If such were the case, the question is why is the Gambia such an impoverished nation where citizens continue to face widespread deprivation, violations of human rights, poor and erratic social services, and serious insecurity in their homes and communities?  After 59 years of so-called independence, how come Gambian citizens continue to endure hardships as they move around their country, and face obstacles as they seek to earn a decent standard of living? Who is responsible for these hardships and obstacles when the country has all the necessary natural, human, and financial resources, and the opportunities to produce one of the most developed countries in the world. If Singapore, which also gained independence in 1965 could jump to one of the 10 most advanced countries in the world within three decades of Independence, how come the Gambia is among the 10 least developed countries in the world after 59 years of nationhood?

The time has come for Gambians to realize that this country has remained a wretched, impoverished, unjust and unequal society precisely because of the failure of Government. That is, the men and women who occupy Government offices in general continue to refuse to uphold the Constitution and laws of the Gambia. If elected and appointed public officials were to uphold the Constitution to fulfill their mandate and abide by their oath of office this country would have been positively different by now. But the failure of the Gambia is the lack of the political will by public officials to abide by the rule of law and to demonstrate commitment to public interest.

Rather after 59 years, what is apparent is the pampering of public officials with fat salaries, unjustified allowances, and unethical incentives that they continue to enjoy with impunity. Independence has become meaningless for the majority of Gambians simply because public servants, our Mbindaan, from the President to the rest of the officials are not interested in service to the nation in transparency and accountability as they continue to plunder the wealth and opportunities of the country without fear or shame! The evidence of this lies in the fact that after creating multiple projects and commissions, convened uncountable workshops and dialogues, embarked on numerous travels, and secured huge financial and material resources in the name of national development, impact and change remains peripheral and minuscule.

As a result, the incidence of corruption within the Government, the abuse of office as well as the poor performance in service delivery have been the characteristics of the Gambia Government since Independence. The evidence of this can be found in Gambia Government’s own reports, Auditor General’s Reports, National Assembly Reports, as well as reports of multiple commissions of inquiry including the TRRC and the Janneh Commission, which all show that the Gambia Government is the chief lawbreaker, champion human rights violator, and chief plunderer of public wealth hence the greatest obstacle to the ideals of national independence and development. Where this is the case, the inevitable result is poverty, deprivation, lack of opportunities, poor service delivery and violations of rights which are widespread across the Gambia.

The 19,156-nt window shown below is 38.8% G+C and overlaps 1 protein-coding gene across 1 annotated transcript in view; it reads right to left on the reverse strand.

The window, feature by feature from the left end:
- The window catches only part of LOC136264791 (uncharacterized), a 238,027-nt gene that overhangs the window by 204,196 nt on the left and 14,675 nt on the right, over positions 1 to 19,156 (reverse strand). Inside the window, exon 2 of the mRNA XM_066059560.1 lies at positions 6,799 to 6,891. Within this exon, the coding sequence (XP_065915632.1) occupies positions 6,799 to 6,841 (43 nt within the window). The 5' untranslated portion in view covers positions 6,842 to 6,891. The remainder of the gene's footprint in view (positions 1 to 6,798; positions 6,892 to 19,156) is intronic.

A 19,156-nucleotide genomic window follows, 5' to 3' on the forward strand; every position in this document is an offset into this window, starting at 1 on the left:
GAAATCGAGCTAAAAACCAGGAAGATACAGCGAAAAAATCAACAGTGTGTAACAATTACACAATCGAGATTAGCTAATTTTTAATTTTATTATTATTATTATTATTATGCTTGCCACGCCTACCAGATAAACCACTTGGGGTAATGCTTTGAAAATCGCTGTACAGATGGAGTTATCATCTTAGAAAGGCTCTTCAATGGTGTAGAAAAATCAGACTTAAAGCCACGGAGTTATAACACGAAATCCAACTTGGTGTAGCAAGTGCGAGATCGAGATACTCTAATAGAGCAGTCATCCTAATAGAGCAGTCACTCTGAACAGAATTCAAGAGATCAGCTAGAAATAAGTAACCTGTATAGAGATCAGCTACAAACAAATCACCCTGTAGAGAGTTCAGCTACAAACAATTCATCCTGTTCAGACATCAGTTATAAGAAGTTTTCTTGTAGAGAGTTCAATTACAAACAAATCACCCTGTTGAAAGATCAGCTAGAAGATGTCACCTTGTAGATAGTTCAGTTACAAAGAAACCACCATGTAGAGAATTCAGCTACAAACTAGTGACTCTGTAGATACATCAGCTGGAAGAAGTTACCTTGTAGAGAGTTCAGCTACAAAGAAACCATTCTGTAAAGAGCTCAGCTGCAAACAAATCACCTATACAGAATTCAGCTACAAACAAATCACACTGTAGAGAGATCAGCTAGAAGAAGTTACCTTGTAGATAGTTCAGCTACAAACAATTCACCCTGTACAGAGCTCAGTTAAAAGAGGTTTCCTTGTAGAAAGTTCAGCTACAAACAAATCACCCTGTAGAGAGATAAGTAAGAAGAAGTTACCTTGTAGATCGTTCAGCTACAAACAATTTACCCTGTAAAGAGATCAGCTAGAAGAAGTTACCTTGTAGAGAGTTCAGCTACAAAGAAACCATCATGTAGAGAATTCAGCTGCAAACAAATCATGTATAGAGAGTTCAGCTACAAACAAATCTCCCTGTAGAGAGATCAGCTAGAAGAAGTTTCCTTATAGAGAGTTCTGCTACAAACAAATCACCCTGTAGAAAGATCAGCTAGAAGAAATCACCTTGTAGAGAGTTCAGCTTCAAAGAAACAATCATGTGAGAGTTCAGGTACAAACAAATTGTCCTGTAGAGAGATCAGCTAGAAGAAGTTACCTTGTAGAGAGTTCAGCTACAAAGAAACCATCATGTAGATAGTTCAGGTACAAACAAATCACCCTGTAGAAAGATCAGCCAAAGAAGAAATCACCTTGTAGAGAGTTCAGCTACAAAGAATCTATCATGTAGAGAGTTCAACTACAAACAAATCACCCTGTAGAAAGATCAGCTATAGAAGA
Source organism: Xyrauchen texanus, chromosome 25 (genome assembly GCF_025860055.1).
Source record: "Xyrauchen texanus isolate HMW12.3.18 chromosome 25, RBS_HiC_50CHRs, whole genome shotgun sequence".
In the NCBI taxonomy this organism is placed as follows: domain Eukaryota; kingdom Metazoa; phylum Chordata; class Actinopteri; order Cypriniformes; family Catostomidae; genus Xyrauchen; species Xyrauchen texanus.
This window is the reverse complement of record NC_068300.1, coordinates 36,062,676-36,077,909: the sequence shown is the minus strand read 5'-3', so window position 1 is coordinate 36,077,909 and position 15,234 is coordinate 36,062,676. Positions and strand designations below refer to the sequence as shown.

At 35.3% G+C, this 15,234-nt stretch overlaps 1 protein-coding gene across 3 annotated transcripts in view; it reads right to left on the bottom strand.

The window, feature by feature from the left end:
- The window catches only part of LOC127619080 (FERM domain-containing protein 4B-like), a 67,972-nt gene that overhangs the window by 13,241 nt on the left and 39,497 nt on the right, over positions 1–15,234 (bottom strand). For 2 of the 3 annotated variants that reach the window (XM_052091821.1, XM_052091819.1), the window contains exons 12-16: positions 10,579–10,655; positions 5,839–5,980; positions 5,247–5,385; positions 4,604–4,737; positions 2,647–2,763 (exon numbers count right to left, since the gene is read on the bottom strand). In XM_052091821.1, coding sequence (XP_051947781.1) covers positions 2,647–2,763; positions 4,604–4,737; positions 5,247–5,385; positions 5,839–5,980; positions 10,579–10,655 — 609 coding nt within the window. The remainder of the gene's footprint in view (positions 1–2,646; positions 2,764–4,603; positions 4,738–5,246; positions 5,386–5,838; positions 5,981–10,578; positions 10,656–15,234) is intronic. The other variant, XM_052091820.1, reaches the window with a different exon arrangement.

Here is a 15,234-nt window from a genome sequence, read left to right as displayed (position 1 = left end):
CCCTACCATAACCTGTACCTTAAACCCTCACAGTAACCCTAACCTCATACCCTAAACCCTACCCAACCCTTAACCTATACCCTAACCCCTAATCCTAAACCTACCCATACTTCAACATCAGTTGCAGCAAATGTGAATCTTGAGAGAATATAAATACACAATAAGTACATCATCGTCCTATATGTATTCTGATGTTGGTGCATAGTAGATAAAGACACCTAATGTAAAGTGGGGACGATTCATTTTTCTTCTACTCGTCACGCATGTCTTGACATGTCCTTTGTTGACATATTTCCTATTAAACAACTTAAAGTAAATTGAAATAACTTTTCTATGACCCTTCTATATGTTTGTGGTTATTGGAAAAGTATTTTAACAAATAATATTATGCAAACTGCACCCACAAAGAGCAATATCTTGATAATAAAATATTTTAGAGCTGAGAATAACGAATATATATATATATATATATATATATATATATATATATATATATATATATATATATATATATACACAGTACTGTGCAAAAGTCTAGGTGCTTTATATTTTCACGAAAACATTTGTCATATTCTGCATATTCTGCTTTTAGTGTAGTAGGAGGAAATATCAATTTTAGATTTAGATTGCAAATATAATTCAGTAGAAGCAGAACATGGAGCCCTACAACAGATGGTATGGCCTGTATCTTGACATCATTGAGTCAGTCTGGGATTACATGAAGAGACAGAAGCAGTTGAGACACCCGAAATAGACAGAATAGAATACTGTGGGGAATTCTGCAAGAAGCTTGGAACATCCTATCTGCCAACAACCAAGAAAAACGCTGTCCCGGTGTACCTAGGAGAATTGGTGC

Therefore 59 years later, the masses of our people are yet to enjoy the fruits of Independence. Rather it is the public officials who are the servants of the people, Sunu Mbindaan, who continue to enjoy the sweat, labour, and power of the people endlessly. Sadly, this is simply possible because the average Gambian citizen has failed to uphold his and her rights and duties to hold public officials and institutions accountable to demand transparency, accountability, and quality service delivery.

If you believe in Section 1.2 and Section 17 of the Constitution, start today to be a different Gambian. A New Gambian who is ready and willing to stand up to exercise and defend his or her constitutional rights by fulfilling your duty to hold public officials and institutions accountable. Stand up and speak up to demand quality public services which must be available, accessible, and affordable for all citizens. Start today to speak up against corruption, abuse of office, human rights violations, and poor services. The Gambia we have is the Gambia we make. After enduring 59 years of poverty, deprivation, and hardships, it is your decision now whether you will continue to accept another 59 years of more poverty or reverse this unacceptable trend to begin to enjoy the real Fruits of Independence in more prosperity and freedom.